|Check main mode SAs||show crypto isakmp sa||show crypto isakmp sa||get ike cookie||show security ike security-association|
|Check quick mode SAs||show crypto ipsec sa||show crypto ipsec sa||get sa||show security ipsec security-association|
For gateway to connect properly, the IP address for your VPN device must be correctly configured for the Local Network that you specified for your cross-premises configuration. Typically, this is configured during the site-to-site configuration process. However, if you previously used this local network with a different device, or the IP address has changed for this local network, you'll want to edit the settings to specify the correct Gateway IP address.
To verify your gateway IP address, click Networks on the left portal pane and then select Local Networks at the top of the page. You'll see the VPN Gateway Address for each local network that you have created. To edit the IP address, select the VNet and click Edit at the bottom of the page.
On the Specify your local network details page, edit the IP address, and then click the next arrow at the bottom of the page.
On the Specify the address space page, click the checkmark on the lower right to save your settings.
For the correct traffic to flow through the gateway to your on-premises location, you'll need to verify that you have listed each IP address range that you want to include in your local network configuration. Depending on the network configuration of your on-premises location, this can be a somewhat large task because each range must be listed in your Azure Local Networks configuration. Traffic that is bound for an IP address that is contained within the ranges listed will then be sent through the virtual network VPN gateway. The IP address ranges that you list do not have to be private ranges, although you will want to verify that your on-premises configuration is able to receive the inbound traffic.
To add or edit the ranges for a Local Network, follow the procedure below.
To edit the IP address ranges for a local network, click Networks on the left portal pane and then select Local Networks at the top of the page. In the portal, the easiest way to view the ranges that you've listed is on the Edit page. To see your ranges, select the VNet and click Edit at the bottom of the page.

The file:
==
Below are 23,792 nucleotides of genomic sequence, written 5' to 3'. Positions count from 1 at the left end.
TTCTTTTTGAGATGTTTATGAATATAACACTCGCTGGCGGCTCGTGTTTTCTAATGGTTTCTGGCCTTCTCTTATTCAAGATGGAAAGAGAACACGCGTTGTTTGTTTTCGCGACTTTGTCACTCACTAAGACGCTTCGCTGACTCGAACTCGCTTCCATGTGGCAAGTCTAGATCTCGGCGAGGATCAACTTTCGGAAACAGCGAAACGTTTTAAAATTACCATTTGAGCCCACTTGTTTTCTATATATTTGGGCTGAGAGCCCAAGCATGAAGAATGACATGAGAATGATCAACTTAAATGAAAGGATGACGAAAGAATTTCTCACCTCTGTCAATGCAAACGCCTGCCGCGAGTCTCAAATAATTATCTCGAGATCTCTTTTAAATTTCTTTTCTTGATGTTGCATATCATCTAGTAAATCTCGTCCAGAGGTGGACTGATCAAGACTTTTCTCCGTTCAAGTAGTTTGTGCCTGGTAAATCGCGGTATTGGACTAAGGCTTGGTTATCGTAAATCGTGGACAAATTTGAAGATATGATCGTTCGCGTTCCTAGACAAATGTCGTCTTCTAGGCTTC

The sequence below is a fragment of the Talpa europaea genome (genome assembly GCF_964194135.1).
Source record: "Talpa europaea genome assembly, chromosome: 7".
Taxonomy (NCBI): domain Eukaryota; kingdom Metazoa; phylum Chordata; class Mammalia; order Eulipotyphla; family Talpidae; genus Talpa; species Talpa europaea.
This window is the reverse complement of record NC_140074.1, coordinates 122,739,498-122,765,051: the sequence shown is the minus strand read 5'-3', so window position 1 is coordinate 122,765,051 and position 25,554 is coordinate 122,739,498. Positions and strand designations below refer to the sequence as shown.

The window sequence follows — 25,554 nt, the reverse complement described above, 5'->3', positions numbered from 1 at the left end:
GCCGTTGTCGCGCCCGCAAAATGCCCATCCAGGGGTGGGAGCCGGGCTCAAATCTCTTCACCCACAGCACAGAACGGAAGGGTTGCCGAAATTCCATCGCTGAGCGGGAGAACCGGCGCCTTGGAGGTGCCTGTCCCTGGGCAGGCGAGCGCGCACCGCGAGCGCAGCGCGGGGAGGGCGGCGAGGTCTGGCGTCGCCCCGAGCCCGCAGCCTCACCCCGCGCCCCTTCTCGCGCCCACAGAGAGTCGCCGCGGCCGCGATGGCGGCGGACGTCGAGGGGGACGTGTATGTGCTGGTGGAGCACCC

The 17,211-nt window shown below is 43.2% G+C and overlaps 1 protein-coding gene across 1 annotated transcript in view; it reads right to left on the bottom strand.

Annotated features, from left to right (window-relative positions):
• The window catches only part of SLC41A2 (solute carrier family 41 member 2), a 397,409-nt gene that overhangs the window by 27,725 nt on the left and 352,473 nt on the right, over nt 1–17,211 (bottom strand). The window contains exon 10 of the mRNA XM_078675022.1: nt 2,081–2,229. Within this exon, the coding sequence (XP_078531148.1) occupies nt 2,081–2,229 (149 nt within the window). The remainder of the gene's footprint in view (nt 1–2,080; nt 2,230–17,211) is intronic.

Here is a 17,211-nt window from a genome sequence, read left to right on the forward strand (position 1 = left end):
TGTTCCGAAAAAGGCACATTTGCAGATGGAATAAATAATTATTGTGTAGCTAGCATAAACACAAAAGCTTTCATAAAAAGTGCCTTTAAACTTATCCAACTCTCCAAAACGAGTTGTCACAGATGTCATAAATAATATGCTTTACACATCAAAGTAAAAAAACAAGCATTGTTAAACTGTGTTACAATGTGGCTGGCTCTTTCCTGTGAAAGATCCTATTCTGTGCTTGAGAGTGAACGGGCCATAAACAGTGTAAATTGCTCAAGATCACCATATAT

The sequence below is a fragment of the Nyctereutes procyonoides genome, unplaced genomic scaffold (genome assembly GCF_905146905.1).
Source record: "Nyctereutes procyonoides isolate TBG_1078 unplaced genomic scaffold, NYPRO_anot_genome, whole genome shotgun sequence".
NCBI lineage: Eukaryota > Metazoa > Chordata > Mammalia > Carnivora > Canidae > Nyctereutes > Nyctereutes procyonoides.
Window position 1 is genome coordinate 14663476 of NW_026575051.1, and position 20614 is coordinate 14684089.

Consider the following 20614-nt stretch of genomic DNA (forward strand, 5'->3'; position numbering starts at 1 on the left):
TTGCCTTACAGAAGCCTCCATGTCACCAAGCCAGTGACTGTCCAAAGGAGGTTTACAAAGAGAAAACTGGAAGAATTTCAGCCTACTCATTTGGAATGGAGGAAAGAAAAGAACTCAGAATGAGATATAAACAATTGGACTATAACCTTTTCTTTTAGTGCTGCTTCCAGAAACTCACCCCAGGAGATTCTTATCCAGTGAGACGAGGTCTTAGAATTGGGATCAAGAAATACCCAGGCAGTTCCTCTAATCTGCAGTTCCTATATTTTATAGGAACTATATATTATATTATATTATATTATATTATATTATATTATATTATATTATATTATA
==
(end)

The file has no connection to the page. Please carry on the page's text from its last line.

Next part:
On the Specify your local network details page, don't make any changes. Click the next arrow at the bottom of the page.
On the Specify the address space page, make your network address space changes. Then click the checkmark to save your configuration.
You can view your gateway and gateway traffic from your Virtual Network Dashboard page.
On the Dashboard page you can view the following:
The amount of data that is flowing through your gateway, both data in and data out.
The names of the DNS servers that are specified for your virtual network.
The connection between your gateway and your VPN device.
The shared key that is used to configure your gateway connection to your VPN device.
Because some connectivity configurations are only available for certain gateway types, you may find that you need to change the gateway type of an existing VPN gateway. For example, you may want to add point-to-site connectivity to an already existing site-to-site connection that has a static gateway. Point-to-site requires a dynamic gateway, which means in order to configure it, you'll have to change your gateway type from static to dynamic.
If you need to change a VPN gateway routing type, you'll delete the existing gateway, and then recreate it with the new routing type. You don't need to delete the entire virtual network in order to change the gateway routing type.
Before changing your gateway type, be sure to verify that your VPN device will support the routing type that you want to use. To download new routing configuration samples and check VPN device requirements, see About VPN Devices for Virtual Network Connectivity.
When you delete a virtual network VPN gateway, the VIP assigned to the gateway is released. When you recreate the gateway, a new VIP will be assigned to it.
Delete the existing VPN gateway.
On the Dashboard page for your virtual network, navigate to the bottom of the page and click Delete Gateway. Wait for the notification that the gateway has been deleted. When you receive notification on the screen that your gateway has been deleted, you can then create a new gateway.
Create a new VPN gateway.
Use the procedure at the top of the page to create a new gateway: Create a VPN gateway.
You can learn more about Virtual Network cross-premises connectivity in this article: About secure cross-premises connections for virtual networks.
You can add virtual machines to your virtual network. See How to create a custom virtual machine.
If you want to configure a point-to-site VPN connection, see Configure a point-to-site VPN connection.